It would have to be redefined IF Stalin and Pol Pot had killed in "the defence of atheism" (as opposed to political paranoia/ hanging on to a power base/ it being Tuesday and they were bored).
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    Quote Originally Posted by Strange View Post
    Quote Originally Posted by ox View Post
    Monotheists are atheists when it comes to any god other than their own
    That doesn't make sense. If you believe in a god or gods then you cannot be an atheist. It is not a relative thing. That would be like saying Jack the Ripper wasn't a murder because he only killed women.
    You've made it appear illogical because you removed the caveat (and subset) from the example.

    It would actually be like saying Jack the Ripper wasn't dangerous to men--which would be a true statement.
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    Quote Originally Posted by Lynx_Fox View Post
    You've made it appear illogical because you removed the caveat (and subset) from the example.

    It would actually be like saying Jack the Ripper wasn't dangerous to men--which would be a true statement.
    I have added the rest of the quote back in, in my post. I wouldn't want it to be thought I was selectively quoting to make a point. I don't think the examples make any difference to the definition of atheist.

    Yes, those people do not believe in "other" gods (J the R didn't kill men) but that doesn't make them atheists (he is still a murderer).
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    The term atheist is often used in reference to rejecting a specific god--and often did throughout history, such as accusations against Abraham Lincoln (wasn't a Christian), Thomas Jefferson, (or even Omar Khayyam (wasn't a Moslem).

    The term murderer isn't usually as wide as to not include a specific group.

    The phrase in question made it clear what it meant.
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    Quote Originally Posted by Lynx_Fox View Post
    The term atheist is often used in reference to rejecting a specific god--and often did throughout history, such as accusations against Abraham Lincoln (wasn't a Christian), Thomas Jefferson, (or even Omar Khayyam (wasn't a Moslem).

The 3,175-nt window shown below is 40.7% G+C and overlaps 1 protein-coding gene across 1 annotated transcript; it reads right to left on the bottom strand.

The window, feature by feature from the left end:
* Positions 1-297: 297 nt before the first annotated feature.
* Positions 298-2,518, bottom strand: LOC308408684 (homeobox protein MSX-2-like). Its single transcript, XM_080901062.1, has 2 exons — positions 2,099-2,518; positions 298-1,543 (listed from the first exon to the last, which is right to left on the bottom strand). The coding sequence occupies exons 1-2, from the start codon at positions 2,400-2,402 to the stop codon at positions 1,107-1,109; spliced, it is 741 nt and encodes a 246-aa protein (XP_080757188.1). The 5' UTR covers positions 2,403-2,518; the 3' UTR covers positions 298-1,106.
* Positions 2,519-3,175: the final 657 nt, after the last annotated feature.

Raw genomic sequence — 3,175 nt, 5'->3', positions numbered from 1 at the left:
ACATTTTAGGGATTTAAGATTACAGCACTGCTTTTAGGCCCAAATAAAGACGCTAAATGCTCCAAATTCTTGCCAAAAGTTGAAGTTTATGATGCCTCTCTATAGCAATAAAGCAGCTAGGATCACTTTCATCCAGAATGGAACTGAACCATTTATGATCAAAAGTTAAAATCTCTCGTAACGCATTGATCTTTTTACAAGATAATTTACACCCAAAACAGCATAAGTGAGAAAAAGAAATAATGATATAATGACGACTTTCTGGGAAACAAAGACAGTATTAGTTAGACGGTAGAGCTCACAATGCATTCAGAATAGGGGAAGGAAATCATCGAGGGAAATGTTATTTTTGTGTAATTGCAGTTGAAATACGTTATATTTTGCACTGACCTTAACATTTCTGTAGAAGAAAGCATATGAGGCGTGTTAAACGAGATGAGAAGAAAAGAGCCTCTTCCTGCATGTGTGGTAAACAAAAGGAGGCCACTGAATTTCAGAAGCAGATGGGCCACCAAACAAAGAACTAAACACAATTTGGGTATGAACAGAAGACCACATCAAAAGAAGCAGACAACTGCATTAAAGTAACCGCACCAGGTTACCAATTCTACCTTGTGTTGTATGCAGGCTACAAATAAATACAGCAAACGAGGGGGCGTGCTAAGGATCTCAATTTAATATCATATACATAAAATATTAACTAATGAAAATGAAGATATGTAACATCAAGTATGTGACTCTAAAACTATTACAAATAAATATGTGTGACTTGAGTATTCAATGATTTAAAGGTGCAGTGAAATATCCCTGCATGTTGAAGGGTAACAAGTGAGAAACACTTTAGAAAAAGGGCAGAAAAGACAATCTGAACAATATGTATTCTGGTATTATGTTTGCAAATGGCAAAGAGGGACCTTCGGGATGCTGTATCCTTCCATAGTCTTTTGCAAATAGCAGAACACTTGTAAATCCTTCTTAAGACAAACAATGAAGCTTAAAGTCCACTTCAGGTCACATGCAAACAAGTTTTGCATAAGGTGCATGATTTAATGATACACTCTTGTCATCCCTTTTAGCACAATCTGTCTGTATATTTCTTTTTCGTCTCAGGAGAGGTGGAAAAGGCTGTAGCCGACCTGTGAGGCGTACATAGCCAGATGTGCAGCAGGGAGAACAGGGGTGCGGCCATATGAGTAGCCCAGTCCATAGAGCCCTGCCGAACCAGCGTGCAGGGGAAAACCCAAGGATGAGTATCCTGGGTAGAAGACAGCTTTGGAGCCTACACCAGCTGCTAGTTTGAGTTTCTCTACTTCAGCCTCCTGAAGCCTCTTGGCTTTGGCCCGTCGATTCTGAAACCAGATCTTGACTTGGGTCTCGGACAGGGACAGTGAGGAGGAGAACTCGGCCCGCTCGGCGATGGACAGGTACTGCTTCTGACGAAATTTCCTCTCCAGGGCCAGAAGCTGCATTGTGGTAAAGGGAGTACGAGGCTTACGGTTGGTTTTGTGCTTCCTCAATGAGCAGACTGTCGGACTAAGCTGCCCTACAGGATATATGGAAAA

Oh, OK. I have never come across it used with that meaning (I don't have my OED with me to check ). I'll withdraw my objection then.
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    Quote Originally Posted by Strange View Post

    That doesn't make sense. If you believe in a god or gods then you cannot be an atheist. It is not a relative thing.
    It is a relative thing. Someone who belies in YHWH but not Zeus is an atheist wrt Zeus and a believer wrt YHWH. You can't say someone isn't an atheist by only measuring from one perspective. I think this is an important thing to stress, monotheists think atheism is simply not believing in their god, and not see their own skepticism about the thousands of other gods that have been worshipped by mankind over the years.
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    Quote Originally Posted by Phlogistician View Post
    It is a relative thing. Someone who belies in YHWH but not Zeus is an atheist wrt Zeus and a believer wrt YHWH. You can't say someone isn't an atheist by only measuring from one perspective. I think this is an important thing to stress, monotheists think atheism is simply not believing in their god, and not see their own skepticism about the thousands of other gods that have been worshipped by mankind over the years.
    As I say, I have never come across the word used that way before. (But it isn't a subject I have read/discussed much so maybe it isn't surprising.)
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    Quote Originally Posted by Phlogistician View Post
    Quote Originally Posted by Strange View Post

    That doesn't make sense. If you believe in a god or gods then you cannot be an atheist. It is not a relative thing.